Big Apple to Big D: How is Downtown Dallas becoming more like NYC?

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By Brooke Armstrong

We’ve been talking about Uptown for a long time. A lot of positive trends, like “live-work-play” environment, amenity rich, walkability. Everybody wants to be a part of it. As this cycle starts to peak, it seems safe to say the submarket has truly arrived.

In fact, JLL recently published a study that noted McKinney Avenue as the 14th most expensive street in the United States, so the area has obviously seen an increase in national attention.  What’s interesting about the emergence of neighboring mico-markets is that they are really offering a compliment to all the progress of Uptown. Another really positive story for Dallas.

The Main Street District has taken off with the opening of the Statler Hilton, Tim Headington’s 4510 and other developments, including Main Street Gardens. Trinity Groves has a lot of momentum from a nightlife and residential standpoint, and the Design District has experienced a rebirth from a showroom district to a unique mixed use district with a personality all its own.  These areas offer a great compliment to Uptown in that they are more affordable from a residential standpoint and offer something a little more unique and personal compared to Uptown’s glitz and gleam. It’s almost as if Dallas has had its own Park Avenue and Upper East Side, and now we’re seeing the emergence of our own Tribeca, Soho and Meatpacking Districts.  These areas are not in competition but complimentary.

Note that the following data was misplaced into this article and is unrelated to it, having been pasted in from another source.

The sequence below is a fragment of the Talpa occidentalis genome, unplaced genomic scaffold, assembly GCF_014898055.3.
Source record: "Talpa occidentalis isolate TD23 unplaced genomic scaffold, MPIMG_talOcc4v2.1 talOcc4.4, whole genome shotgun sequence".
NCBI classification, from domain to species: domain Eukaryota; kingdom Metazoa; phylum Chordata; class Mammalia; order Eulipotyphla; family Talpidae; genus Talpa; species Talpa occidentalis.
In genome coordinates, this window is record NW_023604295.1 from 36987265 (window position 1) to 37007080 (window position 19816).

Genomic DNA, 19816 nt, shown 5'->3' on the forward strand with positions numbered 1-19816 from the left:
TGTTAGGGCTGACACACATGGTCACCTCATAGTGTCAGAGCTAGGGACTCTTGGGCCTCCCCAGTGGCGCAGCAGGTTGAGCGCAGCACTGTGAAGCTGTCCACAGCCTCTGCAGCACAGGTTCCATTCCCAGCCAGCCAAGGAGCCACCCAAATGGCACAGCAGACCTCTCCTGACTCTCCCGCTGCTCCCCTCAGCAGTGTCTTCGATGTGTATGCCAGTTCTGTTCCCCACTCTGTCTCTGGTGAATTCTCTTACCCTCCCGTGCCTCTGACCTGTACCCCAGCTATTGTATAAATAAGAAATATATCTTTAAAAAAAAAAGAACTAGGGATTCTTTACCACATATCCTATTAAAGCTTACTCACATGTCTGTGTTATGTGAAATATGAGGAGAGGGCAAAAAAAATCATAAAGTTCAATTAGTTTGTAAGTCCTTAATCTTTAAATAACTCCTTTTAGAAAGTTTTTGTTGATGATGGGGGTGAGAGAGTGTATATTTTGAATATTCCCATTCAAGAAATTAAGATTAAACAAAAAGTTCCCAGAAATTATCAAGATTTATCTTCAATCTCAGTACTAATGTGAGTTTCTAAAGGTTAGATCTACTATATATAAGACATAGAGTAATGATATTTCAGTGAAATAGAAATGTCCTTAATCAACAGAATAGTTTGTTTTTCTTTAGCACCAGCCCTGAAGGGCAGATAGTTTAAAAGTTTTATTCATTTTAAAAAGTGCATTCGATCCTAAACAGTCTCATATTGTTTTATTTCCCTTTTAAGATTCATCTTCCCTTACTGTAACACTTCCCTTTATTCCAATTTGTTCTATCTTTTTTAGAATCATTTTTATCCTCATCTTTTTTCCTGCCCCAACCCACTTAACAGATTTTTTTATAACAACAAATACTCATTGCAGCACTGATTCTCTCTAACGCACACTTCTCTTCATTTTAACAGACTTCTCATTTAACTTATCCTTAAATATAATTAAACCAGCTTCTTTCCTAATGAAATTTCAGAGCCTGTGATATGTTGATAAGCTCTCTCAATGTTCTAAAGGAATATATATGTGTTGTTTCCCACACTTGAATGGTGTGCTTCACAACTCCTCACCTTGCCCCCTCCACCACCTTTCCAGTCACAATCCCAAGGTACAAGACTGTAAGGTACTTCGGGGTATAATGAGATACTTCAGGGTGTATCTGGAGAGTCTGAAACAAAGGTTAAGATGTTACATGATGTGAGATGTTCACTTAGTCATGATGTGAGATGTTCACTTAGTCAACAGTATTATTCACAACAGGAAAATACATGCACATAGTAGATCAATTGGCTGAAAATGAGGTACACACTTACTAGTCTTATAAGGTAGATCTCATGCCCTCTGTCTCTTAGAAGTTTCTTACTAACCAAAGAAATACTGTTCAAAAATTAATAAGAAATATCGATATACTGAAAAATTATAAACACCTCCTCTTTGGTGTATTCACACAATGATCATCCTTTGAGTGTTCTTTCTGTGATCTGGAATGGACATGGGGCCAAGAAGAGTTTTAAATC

I do think Uptown will stay at its position as one of the most highly-regarded employment centers thanks to the quality of development that’s taken place there, and, subsequently, the quality of ownership in terms of the office product that has continued to be significant in the market. Certainly, as with all real estate cycles, things can soften, but Uptown’s very recent arrival on the national landscape of most desirable places to be, not only from an office standpoint, but a residential standpoint, I can’t see that changing.

During the last economic crash, what we experienced locally, which was obviously driven by the national economy, also had a lot to do with the type of owners and investors in Dallas. This cycle, we have a lot more institutional, a lot more international money in our assets. What that tells us is that if an economic softening does occur, or when it occurs, it will be much less dramatic. We have patient, stable money in our market and even though they may have bought it at the top of the market, these investors are in it for the long haul. We don’t anticipate a big crash or softening in rental rates. We see it being a lot more subtle than the last cycle.

As for the future of development, office occupier demand leads the way. Trinity Groves, Deep Ellum, Design District are certainly the next frontiers, and though many of these areas have seen positive residential demand, the office demand isn’t there yet. Eventually, I think it will be, but not just yet.

The distinct difference between Uptown and neighboring CBD has always been the age of the properties and lack of parking. That’s changed for the past couple of years as new buildings developed in the Arts District, like KPMG Plaza and 1900 Pearl, and the main assets in the area, like Chase Tower, Trammell Crow Center and Fountain Place, do everything they can to modernize, providing additional parking, ground-floor retail, opening up their plazas to the street level to create more connection with pedestrian traffic.

Throughout Dallas’ CBD and Uptown, these different micro-markets are finding ways to increase their connectivity and investor interest, while strengthening the foundation for potential future development.

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